- Teacher Education Assistance for College and Higher Education (TEACH) Grant: This service-based grant is for undergraduate and graduate students pursuing a career in teaching who are willing to commit to a term of service.
- Iraq and Afghanistan Service Grant: This grant is for students whose parent(s) died during military service in Iraq or Afghanistan after September 11, 2001.
You will need to resubmit a FAFSA every year. Be sure to submit it on time, as some grants, such as the FSEOG, are disbursed on a first-come, first-served basis to students in need.
Financial Aid as a Maryland Resident
If you are a resident of the state of Maryland, there are several financial aid opportunities you can qualify for that can be used to help pay the COA at UMD. Examples include:
- Need-based grants.
- Tuition waivers.
- Aid for unique populations.
- Legislative scholarships.
- Occupation or career-based grants and scholarships.
These state-based financial aid options are disbursed through the Maryland Higher Education Commission (MHEC). You can find more information on specific opportunities and how to apply here.
Many types of financial aid are offered through the University of Maryland that are considered forms of institutional aid. UMD provides both grants and scholarships. Grants are need-based, while scholarships are merit-based.
The following options are forms of UMD institutional aid:
- University of Maryland Grant: This is for Maryland residents demonstrating financial need who are enrolled in at least 12 credits per semester and maintain satisfactory academic progress.
- Departmental scholarships: These are offered by specific departments to either undergraduate or graduate students, or both, within certain fields of study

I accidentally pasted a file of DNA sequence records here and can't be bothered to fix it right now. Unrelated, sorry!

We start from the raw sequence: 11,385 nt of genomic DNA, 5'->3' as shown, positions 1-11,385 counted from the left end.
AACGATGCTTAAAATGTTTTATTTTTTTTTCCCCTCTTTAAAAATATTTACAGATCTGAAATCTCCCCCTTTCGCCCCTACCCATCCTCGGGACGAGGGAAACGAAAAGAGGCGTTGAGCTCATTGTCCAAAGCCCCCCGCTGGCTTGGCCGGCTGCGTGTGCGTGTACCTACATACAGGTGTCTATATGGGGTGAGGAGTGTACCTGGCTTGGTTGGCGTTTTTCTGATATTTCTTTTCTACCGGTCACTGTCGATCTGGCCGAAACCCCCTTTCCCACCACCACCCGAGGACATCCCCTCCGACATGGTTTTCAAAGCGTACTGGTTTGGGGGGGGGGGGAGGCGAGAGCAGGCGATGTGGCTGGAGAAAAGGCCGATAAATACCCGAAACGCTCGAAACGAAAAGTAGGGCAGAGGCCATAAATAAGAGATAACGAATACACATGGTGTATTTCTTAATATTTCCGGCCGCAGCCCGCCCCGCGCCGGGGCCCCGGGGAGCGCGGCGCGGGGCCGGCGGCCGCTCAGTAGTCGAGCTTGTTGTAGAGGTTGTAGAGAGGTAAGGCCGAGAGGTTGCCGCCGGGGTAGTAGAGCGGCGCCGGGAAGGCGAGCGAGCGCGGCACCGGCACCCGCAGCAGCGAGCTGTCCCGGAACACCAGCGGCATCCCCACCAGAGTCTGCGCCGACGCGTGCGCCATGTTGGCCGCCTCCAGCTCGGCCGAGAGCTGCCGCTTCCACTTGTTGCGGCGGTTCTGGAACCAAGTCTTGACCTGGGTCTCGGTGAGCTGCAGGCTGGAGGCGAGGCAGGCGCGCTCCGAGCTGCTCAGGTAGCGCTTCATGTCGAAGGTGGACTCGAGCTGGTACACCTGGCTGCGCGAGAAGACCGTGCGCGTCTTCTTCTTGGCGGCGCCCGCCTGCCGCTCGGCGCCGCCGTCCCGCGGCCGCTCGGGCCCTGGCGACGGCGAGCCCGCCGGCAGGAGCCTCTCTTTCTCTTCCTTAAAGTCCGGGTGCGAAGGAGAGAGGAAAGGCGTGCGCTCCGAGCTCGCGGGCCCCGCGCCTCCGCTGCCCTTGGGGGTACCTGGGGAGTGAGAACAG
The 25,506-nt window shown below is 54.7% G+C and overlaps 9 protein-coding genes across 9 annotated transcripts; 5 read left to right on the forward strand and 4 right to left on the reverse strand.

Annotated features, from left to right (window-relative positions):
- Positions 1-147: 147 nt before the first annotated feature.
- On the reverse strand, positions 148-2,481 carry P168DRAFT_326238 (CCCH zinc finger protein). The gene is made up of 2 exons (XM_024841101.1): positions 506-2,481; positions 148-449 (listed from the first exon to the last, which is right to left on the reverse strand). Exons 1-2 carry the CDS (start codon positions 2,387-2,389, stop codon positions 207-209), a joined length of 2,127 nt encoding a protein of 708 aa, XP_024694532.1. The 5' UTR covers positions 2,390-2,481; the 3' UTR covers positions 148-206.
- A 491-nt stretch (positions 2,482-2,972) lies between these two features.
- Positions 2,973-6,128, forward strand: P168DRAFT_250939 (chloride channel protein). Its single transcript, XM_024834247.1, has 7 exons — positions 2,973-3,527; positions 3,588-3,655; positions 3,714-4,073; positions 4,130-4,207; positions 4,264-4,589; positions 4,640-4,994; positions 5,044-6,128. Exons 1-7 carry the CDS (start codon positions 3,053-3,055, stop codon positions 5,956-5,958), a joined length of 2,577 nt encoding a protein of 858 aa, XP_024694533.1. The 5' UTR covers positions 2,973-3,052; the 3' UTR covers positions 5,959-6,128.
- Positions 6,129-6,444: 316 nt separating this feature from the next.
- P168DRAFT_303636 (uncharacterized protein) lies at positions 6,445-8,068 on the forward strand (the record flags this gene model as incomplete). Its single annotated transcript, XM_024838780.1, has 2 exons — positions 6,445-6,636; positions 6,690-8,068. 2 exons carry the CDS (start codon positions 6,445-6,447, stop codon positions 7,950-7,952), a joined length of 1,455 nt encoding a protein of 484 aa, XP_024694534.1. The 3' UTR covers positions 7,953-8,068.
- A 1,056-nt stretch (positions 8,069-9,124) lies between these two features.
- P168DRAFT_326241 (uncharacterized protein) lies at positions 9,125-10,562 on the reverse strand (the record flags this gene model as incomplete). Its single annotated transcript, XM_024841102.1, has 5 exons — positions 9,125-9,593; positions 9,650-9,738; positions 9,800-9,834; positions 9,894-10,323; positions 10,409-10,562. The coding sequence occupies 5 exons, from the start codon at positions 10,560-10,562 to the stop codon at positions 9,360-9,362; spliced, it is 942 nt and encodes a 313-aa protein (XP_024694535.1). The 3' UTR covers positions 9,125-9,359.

- Freshman merit scholarships and transfer merit scholarships: These are all merit-based and granted to students with high academic excellence.
- Donor scholarships: These scholarships are offered through specific organizations or individuals. They may be disbursed based on career path, merit, population criteria, or department of study.
- On-campus employment: Jobs are offered through the school that can help you pay school costs.
Loans & Other Options
Alternative types of financial aid can come in the form of employment, outside scholarships or grants from corporations, community organizations, nonprofit groups, or private individuals. You may also choose to borrow money to cover your UMD tuition and related expenses.
Once you fill out and submit your FAFSA, you can determine if you are eligible for federal subsidized or unsubsidized direct loans. Federal student loans offer low, fixed interest rates that will not change over the life of your loan. They can also provide flexible repayment plans, deferment and forbearance options, as well as potential loan forgiveness opportunities.
If you wish to use a private lender to take out a student loan, UMD recommends the following for undergraduates:
- Sallie Mae
- Wells Fargo
- NASA Federal Credit Union
- PNC Bank
- Discover Student Loans
- College Ave Student Loans
- Union Federal Private Student Loan
- Citizens Bank
- Kinecta Federal Credit Union
- Sun Trust
- iHelp Loans
You can always select a lender that is not on this list, but UMD uses ELMselect to help students compare rates and learn about loan fundamentals. Private student loans should be the final option after free money options and federal financial aid.